We Still Need the Green Line!

Still the Best High-Speed Mass Transit from West Seattle and Ballard

by Bob Fleming

Click here to see details about my ideas for a new Green Line monorail to serve West Seattle and Ballard/Crown Hill.

About the Seattle Center Monorail Seattle Center Monorail web site Advantages of monorail My opinions about Seattle area monorail Former Seattle Monorail Project A Proposed Regional Monorail System Arguments against monorail and my responses My ideas for monorail system design My ideas for routes (PRT) Personal Rapid Transit Vocabulary Frequently asked questions Links to other monorail sites Contact me

Other Sites of Mine

A Greater Seattle My mobility web site My transportation web site My mass transit web site The Fleming Family home page

In early 2006 work was to begin on a monorail line linking West Seattle and Ballard to Downtown Seattle. The line was scheduled to open in 2010. So if the project had been completed as scheduled, people in those areas would now be enjoying the benefits of high-speed transit. People in West Seattle would be enjoying a quick trip Downtown, even when the Alaskan Way Viaduct is closed for various reasons. People in Ballard could be getting downtown in a few minutes, bypassing congestion on 15th Ave. W. and Elliott Ave. W., and never getting delayed by the Ballard Bridge opening.

But inadequate financing and alleged poor management resulted in serious problems and resulted in public opposition. The opponents of the monorail took advantage of this setback to launch a very negative mass confusion campaign, and in November 2005 a confused and skeptical public voted in favor of killing the project, just a few months before the scheduled start of construction. It is important to note that the project was killed not due to poor design, but rather to political and financial problems.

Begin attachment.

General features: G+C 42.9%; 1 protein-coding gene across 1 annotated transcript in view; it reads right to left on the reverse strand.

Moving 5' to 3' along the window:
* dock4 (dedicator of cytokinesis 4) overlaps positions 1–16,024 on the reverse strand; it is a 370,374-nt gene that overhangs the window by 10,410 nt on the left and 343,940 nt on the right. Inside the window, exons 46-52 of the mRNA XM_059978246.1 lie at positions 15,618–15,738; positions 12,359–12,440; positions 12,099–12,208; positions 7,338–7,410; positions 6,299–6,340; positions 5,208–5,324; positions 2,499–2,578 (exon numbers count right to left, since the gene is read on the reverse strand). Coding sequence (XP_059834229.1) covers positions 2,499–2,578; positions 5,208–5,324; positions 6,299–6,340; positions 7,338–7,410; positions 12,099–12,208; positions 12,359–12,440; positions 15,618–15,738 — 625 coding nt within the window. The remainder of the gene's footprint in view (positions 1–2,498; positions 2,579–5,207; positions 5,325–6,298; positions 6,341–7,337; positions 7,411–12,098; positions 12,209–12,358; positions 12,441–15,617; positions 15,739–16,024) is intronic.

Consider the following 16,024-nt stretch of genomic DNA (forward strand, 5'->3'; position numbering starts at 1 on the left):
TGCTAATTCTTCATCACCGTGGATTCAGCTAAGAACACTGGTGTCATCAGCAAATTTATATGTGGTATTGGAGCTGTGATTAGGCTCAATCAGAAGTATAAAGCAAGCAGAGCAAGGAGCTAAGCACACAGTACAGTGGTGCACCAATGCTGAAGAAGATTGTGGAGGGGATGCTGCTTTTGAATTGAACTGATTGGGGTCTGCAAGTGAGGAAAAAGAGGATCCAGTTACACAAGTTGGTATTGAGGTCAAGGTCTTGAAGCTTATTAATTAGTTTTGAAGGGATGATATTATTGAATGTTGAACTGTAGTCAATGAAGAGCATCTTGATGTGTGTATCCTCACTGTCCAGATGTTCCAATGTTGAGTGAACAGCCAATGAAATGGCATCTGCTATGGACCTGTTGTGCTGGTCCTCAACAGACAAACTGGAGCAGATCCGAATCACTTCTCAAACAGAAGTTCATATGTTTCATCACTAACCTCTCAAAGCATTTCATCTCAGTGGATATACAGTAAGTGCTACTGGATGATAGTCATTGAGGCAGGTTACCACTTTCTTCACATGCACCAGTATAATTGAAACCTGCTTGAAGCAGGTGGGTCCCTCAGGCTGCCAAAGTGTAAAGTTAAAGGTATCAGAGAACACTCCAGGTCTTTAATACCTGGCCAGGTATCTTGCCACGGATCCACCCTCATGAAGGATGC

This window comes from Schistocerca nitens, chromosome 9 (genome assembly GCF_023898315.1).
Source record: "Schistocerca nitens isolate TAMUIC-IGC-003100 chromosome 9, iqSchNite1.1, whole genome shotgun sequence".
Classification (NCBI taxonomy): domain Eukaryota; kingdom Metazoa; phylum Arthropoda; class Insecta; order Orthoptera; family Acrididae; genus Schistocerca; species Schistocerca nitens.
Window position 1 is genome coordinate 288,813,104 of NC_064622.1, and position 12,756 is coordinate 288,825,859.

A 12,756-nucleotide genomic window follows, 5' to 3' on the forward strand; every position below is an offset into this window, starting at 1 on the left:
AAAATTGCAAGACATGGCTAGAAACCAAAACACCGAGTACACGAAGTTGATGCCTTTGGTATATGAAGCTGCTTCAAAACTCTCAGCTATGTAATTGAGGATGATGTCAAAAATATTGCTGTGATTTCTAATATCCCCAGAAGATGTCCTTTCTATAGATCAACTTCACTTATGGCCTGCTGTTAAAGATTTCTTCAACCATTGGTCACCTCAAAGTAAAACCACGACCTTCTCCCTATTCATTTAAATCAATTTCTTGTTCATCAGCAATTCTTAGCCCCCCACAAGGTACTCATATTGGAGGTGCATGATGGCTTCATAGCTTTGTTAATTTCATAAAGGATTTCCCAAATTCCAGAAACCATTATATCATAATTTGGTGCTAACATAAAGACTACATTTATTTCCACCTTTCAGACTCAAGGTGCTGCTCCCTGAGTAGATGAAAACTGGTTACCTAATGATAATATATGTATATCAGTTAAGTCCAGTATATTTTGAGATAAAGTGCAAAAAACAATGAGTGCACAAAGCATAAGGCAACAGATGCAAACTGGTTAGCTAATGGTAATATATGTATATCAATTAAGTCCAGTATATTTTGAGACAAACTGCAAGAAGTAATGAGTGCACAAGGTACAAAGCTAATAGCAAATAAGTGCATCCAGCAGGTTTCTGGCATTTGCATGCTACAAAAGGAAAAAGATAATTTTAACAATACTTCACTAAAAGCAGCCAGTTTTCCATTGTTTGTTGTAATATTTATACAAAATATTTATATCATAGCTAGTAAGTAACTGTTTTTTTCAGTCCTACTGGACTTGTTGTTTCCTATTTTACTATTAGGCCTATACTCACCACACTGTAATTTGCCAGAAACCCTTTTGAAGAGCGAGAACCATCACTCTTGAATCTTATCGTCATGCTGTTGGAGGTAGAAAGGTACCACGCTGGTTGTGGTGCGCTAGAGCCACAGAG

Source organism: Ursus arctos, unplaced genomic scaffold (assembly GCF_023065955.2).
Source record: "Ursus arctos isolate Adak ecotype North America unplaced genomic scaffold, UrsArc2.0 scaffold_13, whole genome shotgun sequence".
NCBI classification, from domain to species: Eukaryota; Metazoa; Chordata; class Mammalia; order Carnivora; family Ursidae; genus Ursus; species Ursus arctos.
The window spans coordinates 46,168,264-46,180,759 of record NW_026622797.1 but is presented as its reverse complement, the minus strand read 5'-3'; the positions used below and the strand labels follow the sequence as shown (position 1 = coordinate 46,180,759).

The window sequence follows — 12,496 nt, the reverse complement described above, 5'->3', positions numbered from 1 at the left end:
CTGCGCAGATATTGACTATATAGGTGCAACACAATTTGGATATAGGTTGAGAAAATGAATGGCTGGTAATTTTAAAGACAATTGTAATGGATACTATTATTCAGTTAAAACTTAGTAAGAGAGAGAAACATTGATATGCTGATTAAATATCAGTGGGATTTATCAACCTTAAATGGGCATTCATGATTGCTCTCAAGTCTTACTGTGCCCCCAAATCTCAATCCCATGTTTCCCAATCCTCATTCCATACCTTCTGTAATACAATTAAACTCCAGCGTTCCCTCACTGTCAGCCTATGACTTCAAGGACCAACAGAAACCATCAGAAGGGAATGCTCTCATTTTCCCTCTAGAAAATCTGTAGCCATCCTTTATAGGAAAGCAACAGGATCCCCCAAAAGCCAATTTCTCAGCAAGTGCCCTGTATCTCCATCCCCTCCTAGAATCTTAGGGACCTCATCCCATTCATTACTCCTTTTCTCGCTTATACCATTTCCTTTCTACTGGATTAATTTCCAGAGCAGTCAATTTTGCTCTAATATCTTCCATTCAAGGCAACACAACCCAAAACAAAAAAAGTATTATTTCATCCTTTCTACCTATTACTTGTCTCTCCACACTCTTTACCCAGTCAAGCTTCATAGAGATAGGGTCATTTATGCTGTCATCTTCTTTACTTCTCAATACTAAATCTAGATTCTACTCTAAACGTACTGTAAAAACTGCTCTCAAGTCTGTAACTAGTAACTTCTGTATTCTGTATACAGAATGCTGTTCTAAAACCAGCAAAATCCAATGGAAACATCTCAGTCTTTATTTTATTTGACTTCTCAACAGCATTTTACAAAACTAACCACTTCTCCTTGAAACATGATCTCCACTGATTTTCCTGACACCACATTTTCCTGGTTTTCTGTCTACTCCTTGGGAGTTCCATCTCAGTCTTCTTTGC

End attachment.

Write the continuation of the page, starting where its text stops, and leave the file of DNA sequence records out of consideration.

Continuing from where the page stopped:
But the monorail still provides the best option for high-speed rapid transit from Downtown Seattle to West Seattle and from Downtown Seattle to Ballard and Crown Hill.

Other suggestions include light rail and rapid bus transit. But surface light rail would disrupt neighborhoods more than monorail and would require much more purchase and demolition of homes and businesses than monorail, elevated light rail would cost more and be bulkier than monorail, underground light rail would cost much more, and rapid bus transit would be slower than monorail and would be subject to delays by traffic problems.

I think that it is time for people to get together and encourage the construction of the Green Line monorail as soon as possible in order to meet the increasing need for this service.

I think that essentially the Green Line should be built according to the design proposed in mid-2005, with the following changes: There should be no single-tracked section, rather double-track for the entire line; instead of the route through the Seattle Center and down 5th Ave., it should go straight down 2nd Ave. from Key Arena; provision should be made for longer trains in the future; there should be parking provided at stations except Downtown; and the Key Arena Station should provide for connection to an extended Seattle Center Monorail.

I think that either Metro Transit or Sound Transit should build, own, and operate the Green Line. Primary funding would come from various taxes on Seattle residents, but there should also be some lower taxes on King County residents outside of Seattle because the nmonorail will also be of benefit to many King County residents that come to Seattle for shopping, business. school, sports events, or other reasons.

I am going to make a very rough estimate that the Green Line would now cost around $2.5 billion, exlusive of financing costs. The cost for the rejected 2005 Green Line proposal was about $2 billion. Millions of dollars should be saved by not going through Seattle Center, but cost of materials and labor have gone up since then. Additionally, it will cost more to double-track the entire line and to include parking facilities. It will also be necessary to buy back land that has been sold off, and in most cases it will cost more to buy it, especially since there have been improvements to some of the property. In some cases it may be better to relocate a station to a nearby property that can be acquired at a lower price.

Although I would personally prefer to see approval of the entire line, it may be more practical politically to build a shorter “starter line” in the beginning, perhaps from Sodo to Interbay, so riders can start experiencing the monorail and turn public opinion more in favor of a longer line.

Click here for details about my plan Click here for my proposal for a new Seattle Center Monorail.


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©2008 Robert M. Fleming Jr.

This page was last updated on 29 April 2016.

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